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Cabinet (government)
A cabinet is a body of high-ranking state officials, typically consisting of the top leaders of the executive branch. They are usually called ministers, but in some jurisdictions are sometimes called secretaries. The functions of a cabinet are varied: in some countries it is a collegiate decision-making body with collective responsibility, while in others it may function either as a purely advisory body or an assisting institution to a decision making head of state or head of government. Cabinets are typically the body responsible for the day-to-day management of the government and response to sudden events, whereas the legislative and judicial branches work in a measured pace, in sessions according to lengthy procedures. In some countries, particularly those that use a parliamentary system (e.g., the UK), the Cabinet collectively decides the government's direction, especially in regard to legislation passed by the parliament
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Term Limit
A term limit is a legal restriction that limits the number of terms an officeholder may serve in a particular elected office. When term limits are found in presidential and semi-presidential systems they act as a method to curb the potential for monopoly, where a leader effectively becomes "president for life". This is intended to protect a democracy from becoming a de facto dictatorship. Sometimes, there is an absolute limit on the number of terms an officeholder can serve, while, in other cases, the restrictions are merely on the number of consecutive terms.Contents1 History1.1 Ancient 1.2 Modern2 Types 3 Notable examples3.1 Relaxed term limits 3.2 Tightened term limits 3.3 People who would have run afoul of modern term limits4 See also 5 References 6 External linksHistory[edit] Ancient[edit] Term limits have a long history
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U.S. State
A state is a constituent political entity of the United States. There are currently 50 states, which are bound together in a union with each other. Each state holds governmental jurisdiction over a defined geographic territory and shares its sovereignty with the United States federal government. Due to the shared sovereignty between each state and the federal government, Americans
Americans
are citizens of both the federal republic and of the state in which they reside.[3] State citizenship and residency are flexible, and no government approval is required to move between states, except for persons covered by certain types of court orders (e.g., paroled convicts and children of divorced spouses who are sharing custody)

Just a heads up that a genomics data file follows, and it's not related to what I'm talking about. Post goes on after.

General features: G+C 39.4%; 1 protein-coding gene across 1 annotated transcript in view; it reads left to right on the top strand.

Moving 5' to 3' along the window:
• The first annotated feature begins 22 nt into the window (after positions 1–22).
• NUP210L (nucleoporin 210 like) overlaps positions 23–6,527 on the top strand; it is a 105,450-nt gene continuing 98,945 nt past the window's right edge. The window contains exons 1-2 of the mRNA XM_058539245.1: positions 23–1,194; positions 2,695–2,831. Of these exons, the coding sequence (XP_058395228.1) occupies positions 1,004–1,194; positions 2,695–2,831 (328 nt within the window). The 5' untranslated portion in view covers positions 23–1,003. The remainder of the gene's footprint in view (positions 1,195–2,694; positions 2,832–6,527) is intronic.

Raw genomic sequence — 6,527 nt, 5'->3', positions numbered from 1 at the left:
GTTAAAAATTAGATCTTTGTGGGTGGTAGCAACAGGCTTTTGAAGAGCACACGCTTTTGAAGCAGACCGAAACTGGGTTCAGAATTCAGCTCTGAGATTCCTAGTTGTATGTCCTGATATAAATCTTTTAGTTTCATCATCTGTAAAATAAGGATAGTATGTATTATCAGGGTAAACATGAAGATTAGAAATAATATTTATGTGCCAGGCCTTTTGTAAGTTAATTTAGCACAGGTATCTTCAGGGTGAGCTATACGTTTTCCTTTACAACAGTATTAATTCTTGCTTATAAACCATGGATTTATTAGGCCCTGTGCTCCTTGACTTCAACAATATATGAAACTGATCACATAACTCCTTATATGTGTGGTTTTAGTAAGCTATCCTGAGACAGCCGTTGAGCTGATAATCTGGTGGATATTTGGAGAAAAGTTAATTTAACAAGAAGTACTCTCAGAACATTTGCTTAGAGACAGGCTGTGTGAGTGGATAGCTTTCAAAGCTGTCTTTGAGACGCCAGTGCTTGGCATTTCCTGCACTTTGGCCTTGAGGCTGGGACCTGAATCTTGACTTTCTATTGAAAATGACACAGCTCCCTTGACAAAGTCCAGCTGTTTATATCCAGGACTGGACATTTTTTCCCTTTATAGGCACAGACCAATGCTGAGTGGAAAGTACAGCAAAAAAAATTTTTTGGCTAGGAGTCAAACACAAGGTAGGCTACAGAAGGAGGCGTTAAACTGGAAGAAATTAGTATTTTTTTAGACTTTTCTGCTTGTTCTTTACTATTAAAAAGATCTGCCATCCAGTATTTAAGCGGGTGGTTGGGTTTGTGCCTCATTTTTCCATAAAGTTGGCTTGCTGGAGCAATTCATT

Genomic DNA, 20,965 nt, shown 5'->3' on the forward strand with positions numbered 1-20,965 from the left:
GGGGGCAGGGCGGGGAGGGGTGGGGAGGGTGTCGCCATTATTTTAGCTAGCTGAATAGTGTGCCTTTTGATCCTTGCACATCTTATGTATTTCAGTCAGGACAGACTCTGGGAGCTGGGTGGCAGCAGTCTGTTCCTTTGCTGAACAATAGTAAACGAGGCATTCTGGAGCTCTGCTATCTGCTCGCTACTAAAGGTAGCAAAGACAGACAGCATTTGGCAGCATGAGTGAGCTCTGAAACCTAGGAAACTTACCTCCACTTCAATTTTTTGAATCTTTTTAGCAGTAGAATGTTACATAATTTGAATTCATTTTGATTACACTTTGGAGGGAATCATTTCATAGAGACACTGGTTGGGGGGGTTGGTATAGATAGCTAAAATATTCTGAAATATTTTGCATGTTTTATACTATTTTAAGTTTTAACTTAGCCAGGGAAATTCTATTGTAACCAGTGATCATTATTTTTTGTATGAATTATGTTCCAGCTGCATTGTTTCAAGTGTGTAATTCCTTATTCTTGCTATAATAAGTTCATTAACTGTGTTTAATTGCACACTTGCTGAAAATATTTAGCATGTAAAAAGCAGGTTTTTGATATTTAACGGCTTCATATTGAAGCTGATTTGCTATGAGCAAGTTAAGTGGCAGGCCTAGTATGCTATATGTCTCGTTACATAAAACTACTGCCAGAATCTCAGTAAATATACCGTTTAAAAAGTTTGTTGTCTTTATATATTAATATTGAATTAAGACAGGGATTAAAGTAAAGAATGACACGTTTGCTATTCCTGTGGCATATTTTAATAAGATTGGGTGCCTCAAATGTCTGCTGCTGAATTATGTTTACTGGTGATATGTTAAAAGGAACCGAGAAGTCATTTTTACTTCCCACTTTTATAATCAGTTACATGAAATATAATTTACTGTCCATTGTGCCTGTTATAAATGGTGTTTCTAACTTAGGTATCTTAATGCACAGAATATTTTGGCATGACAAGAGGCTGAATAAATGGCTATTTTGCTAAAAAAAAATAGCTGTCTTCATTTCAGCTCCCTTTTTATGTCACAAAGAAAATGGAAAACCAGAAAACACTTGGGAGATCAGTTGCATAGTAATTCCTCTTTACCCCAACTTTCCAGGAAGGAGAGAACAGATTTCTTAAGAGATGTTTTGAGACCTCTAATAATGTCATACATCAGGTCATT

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Minority Leader
In U.S. politics, the minority leader is the floor leader of the second largest caucus in a legislative body.[1] Given the two-party nature of the U.S. system, the minority leader is almost inevitably either a Republican or a Democrat. The position could be considered similar to that of the Leader of the Opposition in Parliamentary systems. In bicameral legislatures, the counterpart to the minority leader in the lower house is the Speaker, and the majority leader is hence only the second-most senior member of the majority caucus. Contrastingly, in upper houses the titular Speaker is frequently a separately elected officer such as a lieutenant governor or vice president. The minority leader is often assisted in his/her role by one or more whips, whose job is to enforce party discipline on votes deemed to be crucial by the party leadership and to ensure that members do not vote against the position of the party leaders
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Hinesburg, Vermont
Hinesburg is a town in Chittenden County, Vermont, United States. The town was named for Abel Hine, town clerk.[3] The population was 4,396 at the 2010 census.[4] The main settlement of Hinesburg in the center of town is a census-designated place (CDP), with a population of 658 at the 2010 census.[5]Contents1 Geography 2 Demographics 3 Schools and libraries 4 Notable events 5 Notable people 6 References 7 External linksGeography[edit] Hinesburg is located in southern Chittenden County, bordered by Addison County to the south